I know I broke the rules. But really, who follows them anymore? And who doesn’t get tired of hearing the phrase, “industry standard?” Okay, so maybe it is industry standard to have a pen name if you’re going to write in more than one genre. Best-selling romance writer, Nora Roberts writes under J. D. Robb for her futuristic suspense novels. But in a world where branding has become a big deal and one’s name needs to be attached to a lengthy resume in order to be picked up by search engines, can you blame me for not wanting to write under a pseudonym?

The publishing industry says that a writer must stick with one genre, otherwise it will confuse the reader. But how can that be when a book cover on a romance novel is completely different than one on a thriller? My Big Fake Irish Life, my romantic comedy, doesn’t look a thing like my dystopian novel, Logging Off. Besides, readers tend to read the synopsis of a book before buying it.

Lucky for me, times seem to be slowly changing. Thriller writer, James Patterson didn’t choose a non de plume for his romance Suzanne’s Diary for Nicholas, nor did John Grisham when he strayed away from his legal suspense genre to pen A Painted House.

I really do hope these two amazing writers have started a new trend, and perhaps a better one. What better way to sample a genre that normally doesn’t interest you than by having one of your favorite authors get you hooked on it?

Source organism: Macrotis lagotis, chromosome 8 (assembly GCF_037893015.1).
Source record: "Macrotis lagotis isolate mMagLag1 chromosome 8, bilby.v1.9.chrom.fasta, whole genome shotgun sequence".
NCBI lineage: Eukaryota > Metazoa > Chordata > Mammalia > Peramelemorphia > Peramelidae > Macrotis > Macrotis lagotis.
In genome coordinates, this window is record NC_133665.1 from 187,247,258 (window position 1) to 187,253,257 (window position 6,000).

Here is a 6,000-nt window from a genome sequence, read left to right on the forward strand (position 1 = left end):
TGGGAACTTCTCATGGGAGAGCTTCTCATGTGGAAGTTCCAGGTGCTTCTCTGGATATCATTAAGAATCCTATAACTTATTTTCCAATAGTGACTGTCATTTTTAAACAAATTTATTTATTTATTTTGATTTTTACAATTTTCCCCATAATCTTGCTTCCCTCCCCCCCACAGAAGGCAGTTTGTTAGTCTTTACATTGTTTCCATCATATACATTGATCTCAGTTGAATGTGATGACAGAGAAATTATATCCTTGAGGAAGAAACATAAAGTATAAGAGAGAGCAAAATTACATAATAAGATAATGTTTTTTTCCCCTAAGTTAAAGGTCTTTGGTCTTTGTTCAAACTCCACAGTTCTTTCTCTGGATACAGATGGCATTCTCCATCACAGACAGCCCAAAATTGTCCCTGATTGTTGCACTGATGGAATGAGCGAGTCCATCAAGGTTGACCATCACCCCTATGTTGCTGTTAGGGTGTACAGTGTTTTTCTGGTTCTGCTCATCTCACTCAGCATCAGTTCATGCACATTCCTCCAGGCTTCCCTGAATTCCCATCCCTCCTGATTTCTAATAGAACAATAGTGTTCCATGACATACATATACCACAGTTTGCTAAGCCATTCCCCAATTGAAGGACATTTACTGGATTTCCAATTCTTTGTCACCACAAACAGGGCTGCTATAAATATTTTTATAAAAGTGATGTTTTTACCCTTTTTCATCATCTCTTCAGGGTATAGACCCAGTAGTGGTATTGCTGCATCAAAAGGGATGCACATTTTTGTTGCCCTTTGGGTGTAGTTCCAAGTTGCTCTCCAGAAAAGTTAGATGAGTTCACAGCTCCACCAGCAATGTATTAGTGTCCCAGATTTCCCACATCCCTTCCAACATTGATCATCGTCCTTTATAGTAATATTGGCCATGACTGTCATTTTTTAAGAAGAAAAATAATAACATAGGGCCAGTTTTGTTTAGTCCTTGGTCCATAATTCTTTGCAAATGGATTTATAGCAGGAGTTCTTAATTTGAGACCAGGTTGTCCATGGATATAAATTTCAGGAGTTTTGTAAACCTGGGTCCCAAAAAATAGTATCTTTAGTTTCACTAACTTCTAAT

Trying something new can be surprisingly delightful and maybe even a little addictive.


This whole internet thing. It’s never going to catch on.

Do you recall those early days of the Internet and learning how to use it? I remember I had been on-line a mere three hours when my brother-in-law gave me a URL over the phone.

“It’s http…colon…backslash…backslash…www…dot—”

“Wait,” I interrupted. “How much more?”

“I haven’t even given you the address yet.”

Ten minutes later, and after it took me three attempts to enter NINETY-SIX characters correctly, I thought to myself, This whole Internet thing. It’s never going to catch on.

Needless to say, I missed the mark on that one. And now we have Twitter, Facebook, YouTube, Skype, RSS, Kindles, Nooks, iPads, iPhones, blogs… Being tech-challenged, I sometimes feel like my head is going to explode.

Is it any wonder that I ended up having a very detailed dream about the dangers of technology and where it’s leading us as a society? This dream of mine pretty much gave me the entire plot of Logging Off, and if you read it, you will see just how much of it is well on the way to becoming reality.

Not in the book is something I really wish existed: teleportation. Who out there isn’t sick of the airport lines and the constant security screenings? It would be so nice to transport quickly and easily anywhere in the world, to be beamed up or down like they do in Star Trek.

Did you see the latest Star Trek movie? I’m the voice of the Kelvin Computer in the beginning. My voice is elsewhere in the movie, but not so prominent. I own a loop group and we create the walla for movies and television shows. Depending on the needs of the show, I hire other actors to work with me to fill in all the background voices for every scene.

I just finished working on Garry Marshall’s movie, New Year’s Eve. I’m finishing This Means War starring Reese Witherspoon, and I’m currently working on Rock of Ages, Red Lights, Prometheus, Underworld 4, Jack the Giant Killer, and Battleship.

Talk about working in a tech-laden industry. I guess I shouldn’t complain so much about all the advancements. If we didn’t have them, I wouldn’t be talking to you. 